“No. You look like Elvis,”
“To you I do. I look different to everyone. To Miles, I’ll probably resemble a Zombie. But I’ll take Elvis. Thank you very much.”
“You sure you’re not a paedo?”
“Positive. So, Johnnie, what do you want.”
“I don’t want anything.”
“I want my Mum.”
“She has a lot on at the minute. She needs you, but not right now. I’ll tell you for nothing there is going to be a time when you’ll be together and things will work out. But not this year, probably not next.”
“How do you know anything?”
“I know what you know, and you know more than you think. So tell me, buddy, what do you want? Name it. It’s Christmas.”
“I can have anything?”
“Ok, I want an Xbox, I want to go cinema, a holiday, some mates, and I want to drive a car.”
“Ok, fair enough, I’ll deal with the activities first, and we’ll come back to the Xbox later,”
Chris pulled back the wall of the bedroom as though it were a page in a book. A blinding blur became a beach. The beach stretched for miles and an azure ocean gently lapped at the shore. Johnnie had on swimming trunks, and he ran into the sea, it was as warm as June, and the sun bathed him and coloured him. He played football on the beach with Chris, and as the sun went down, they fished for Crabs off a wooden jetty. That night they ate at a barbeque restaurant, and Johnnie stuffed meat down him until his stomach felt as though it was being breached.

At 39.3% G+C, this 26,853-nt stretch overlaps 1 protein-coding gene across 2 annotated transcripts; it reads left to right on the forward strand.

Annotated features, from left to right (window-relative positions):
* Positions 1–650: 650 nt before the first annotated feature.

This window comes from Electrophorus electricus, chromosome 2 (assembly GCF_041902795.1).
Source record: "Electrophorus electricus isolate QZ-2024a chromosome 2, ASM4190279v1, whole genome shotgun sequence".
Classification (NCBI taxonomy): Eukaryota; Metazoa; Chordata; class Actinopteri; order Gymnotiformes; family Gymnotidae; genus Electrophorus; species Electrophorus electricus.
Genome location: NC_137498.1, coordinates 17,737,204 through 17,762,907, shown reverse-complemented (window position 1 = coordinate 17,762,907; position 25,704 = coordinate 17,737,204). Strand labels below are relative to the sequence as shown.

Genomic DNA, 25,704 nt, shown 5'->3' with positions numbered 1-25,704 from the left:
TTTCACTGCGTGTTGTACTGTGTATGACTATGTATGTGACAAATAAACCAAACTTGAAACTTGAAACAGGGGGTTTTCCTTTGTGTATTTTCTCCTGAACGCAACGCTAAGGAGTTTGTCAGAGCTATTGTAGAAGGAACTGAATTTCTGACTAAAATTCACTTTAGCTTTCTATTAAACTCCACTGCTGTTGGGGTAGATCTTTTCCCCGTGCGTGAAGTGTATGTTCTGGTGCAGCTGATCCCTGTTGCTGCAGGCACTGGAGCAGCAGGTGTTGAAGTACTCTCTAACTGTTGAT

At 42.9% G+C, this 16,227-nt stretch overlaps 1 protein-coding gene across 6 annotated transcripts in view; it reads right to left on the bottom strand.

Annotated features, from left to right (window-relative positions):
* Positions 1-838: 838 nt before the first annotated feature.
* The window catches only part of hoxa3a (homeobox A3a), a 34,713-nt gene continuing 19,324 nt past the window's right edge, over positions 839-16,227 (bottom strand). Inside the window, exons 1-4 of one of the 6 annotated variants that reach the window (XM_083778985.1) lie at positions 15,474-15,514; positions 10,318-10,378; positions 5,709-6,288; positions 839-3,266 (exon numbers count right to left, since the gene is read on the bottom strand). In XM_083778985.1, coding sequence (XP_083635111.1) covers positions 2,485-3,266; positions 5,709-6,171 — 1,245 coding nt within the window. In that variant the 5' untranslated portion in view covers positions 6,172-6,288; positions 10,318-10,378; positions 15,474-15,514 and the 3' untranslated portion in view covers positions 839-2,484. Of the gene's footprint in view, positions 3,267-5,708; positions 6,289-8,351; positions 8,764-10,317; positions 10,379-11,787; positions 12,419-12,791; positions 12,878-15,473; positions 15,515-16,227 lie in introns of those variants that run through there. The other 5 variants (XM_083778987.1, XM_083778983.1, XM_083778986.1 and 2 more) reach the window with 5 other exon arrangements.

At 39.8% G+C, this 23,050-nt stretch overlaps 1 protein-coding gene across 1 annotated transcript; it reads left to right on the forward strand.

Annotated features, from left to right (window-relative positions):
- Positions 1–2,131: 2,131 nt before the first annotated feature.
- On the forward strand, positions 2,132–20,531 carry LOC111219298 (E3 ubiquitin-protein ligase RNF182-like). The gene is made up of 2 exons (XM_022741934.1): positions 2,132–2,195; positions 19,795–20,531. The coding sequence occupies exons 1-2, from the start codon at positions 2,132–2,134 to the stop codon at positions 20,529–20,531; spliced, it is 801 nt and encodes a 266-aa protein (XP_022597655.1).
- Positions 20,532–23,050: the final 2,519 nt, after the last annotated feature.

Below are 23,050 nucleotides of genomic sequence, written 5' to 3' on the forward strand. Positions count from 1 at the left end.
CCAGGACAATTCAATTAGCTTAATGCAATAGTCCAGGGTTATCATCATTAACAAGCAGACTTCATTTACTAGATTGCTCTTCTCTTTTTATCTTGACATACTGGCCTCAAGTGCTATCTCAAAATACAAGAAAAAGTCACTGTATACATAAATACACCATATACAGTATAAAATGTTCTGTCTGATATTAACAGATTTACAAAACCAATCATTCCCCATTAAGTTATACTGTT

For seven days they played on the beach, made friends, fished, sailed, rode in bumper cars and ate the best food. They flew back on a plane. Johnnie had never flown before. Upon landing, there was a taxi waiting for them. The driver took them to the multiplex. Chris purchased a multi-ticket, and they watched films and ate junk all day. On the way out they stopped in a room, it was a games room, full of children the same age as Johnnie. They played, and there was a party, it was somebody else’s party, Johnnie was welcomed. His rage, his discontent, his self-loathing had evaporated. For the first time in his memory, he felt normal, not angry nor anxious.
The party moved outside, and there was a game of football, Johnnie played hard, but he didn’t score, he did set two up. That was good enough. The weather was cold now, and the field was muddy. The final whistle went, and Johnnie got ready, Chris took him to a burger joint. Johnnie ordered one with all the trimmings.
“So?” said Chris.
“This is brilliant. I love it.”
“This, being with you.”
“So, the Xbox then?”
“Forget it, actually don’t. Can I have one please?”
“There will always be a new Xbox, you get one, it’s great, then another one comes out. The thing is, you always want an Xbox, even when you’ve got one. The point I’m making Johnnie, is ..” Johnnie looked around, with the last mouthful of his burger, the joint dissolved and he was back in his bedroom at Colin and Paula’s, he panicked.